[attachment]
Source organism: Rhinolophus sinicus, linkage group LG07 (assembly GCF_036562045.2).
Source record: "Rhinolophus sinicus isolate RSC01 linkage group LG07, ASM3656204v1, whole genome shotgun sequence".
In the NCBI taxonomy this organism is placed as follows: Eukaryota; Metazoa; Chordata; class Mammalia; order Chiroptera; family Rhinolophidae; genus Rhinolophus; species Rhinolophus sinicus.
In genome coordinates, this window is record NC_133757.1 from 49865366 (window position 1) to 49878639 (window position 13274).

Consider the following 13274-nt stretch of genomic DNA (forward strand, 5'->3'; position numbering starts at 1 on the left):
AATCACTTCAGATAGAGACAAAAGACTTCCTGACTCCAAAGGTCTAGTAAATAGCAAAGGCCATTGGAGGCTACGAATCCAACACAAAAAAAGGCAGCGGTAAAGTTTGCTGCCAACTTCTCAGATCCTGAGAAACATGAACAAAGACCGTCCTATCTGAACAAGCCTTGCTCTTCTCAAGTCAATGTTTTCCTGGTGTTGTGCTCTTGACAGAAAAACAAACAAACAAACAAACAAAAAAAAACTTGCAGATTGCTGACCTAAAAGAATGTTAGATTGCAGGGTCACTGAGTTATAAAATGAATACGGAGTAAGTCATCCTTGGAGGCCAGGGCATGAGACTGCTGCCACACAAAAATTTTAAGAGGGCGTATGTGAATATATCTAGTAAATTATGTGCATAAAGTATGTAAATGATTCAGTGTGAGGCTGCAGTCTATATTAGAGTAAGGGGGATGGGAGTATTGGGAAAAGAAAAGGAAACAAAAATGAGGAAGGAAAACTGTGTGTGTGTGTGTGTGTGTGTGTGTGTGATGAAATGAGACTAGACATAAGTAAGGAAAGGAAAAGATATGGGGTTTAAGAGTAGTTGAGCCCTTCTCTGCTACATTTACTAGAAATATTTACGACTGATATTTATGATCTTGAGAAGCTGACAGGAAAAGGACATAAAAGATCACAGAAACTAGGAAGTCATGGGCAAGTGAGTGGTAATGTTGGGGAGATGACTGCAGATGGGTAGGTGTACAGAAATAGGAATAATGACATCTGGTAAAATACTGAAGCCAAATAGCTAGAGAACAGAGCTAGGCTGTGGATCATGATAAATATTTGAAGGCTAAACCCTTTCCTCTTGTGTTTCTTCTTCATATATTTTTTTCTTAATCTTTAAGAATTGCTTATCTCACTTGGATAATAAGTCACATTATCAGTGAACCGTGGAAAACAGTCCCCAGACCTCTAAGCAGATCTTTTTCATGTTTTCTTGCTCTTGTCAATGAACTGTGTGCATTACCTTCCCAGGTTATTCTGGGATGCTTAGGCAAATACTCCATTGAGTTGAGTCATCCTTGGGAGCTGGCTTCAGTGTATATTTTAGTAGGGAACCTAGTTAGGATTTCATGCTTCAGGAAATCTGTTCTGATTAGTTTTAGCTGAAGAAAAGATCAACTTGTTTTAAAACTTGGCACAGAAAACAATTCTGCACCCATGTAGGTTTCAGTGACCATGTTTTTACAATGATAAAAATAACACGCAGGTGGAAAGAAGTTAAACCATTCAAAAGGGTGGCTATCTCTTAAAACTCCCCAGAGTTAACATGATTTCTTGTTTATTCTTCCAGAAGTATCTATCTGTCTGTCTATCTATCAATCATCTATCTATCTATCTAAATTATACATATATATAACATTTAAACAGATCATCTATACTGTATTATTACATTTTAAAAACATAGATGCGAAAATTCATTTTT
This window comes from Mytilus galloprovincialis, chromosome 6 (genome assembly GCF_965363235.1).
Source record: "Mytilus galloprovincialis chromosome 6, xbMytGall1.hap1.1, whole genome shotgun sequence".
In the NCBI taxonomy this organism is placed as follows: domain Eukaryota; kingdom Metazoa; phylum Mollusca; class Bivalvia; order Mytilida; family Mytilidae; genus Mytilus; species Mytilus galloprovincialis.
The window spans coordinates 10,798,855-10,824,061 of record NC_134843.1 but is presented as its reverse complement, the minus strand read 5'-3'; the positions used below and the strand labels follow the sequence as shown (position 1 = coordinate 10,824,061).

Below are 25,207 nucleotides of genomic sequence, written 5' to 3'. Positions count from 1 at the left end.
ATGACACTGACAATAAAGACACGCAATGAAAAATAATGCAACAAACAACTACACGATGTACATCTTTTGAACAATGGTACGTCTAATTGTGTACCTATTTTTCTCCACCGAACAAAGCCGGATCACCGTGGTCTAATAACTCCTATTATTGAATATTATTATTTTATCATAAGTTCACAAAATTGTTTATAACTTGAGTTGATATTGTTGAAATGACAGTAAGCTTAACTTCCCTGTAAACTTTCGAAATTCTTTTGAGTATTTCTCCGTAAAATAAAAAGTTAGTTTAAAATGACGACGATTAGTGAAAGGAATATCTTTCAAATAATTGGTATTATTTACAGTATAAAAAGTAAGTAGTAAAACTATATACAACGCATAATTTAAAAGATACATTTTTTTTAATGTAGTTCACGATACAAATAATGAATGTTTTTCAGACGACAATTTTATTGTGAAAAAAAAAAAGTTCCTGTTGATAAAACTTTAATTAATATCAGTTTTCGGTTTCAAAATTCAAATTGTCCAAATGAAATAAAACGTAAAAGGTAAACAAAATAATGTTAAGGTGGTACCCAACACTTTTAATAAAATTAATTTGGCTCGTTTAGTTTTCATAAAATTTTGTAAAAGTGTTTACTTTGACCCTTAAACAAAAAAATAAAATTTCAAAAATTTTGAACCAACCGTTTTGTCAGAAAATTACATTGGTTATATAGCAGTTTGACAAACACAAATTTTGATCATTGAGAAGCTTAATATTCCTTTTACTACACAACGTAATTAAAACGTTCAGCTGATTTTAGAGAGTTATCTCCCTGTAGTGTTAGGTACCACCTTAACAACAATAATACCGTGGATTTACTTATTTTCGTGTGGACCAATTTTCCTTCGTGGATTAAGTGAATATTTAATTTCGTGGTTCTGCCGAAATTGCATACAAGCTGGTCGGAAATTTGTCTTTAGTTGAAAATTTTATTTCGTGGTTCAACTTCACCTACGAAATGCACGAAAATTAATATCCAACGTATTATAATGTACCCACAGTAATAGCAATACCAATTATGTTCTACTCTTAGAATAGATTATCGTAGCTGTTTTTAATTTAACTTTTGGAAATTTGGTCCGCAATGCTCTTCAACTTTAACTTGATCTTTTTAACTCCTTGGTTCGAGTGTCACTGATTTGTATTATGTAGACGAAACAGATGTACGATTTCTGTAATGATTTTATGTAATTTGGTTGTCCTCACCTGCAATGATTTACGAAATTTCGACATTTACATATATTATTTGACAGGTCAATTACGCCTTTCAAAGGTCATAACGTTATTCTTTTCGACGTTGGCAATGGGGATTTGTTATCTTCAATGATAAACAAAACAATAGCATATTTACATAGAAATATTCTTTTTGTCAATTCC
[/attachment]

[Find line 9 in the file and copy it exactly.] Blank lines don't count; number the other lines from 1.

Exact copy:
In the NCBI taxonomy this organism is placed as follows: domain Eukaryota; kingdom Metazoa; phylum Mollusca; class Bivalvia; order Mytilida; family Mytilidae; genus Mytilus; species Mytilus galloprovincialis.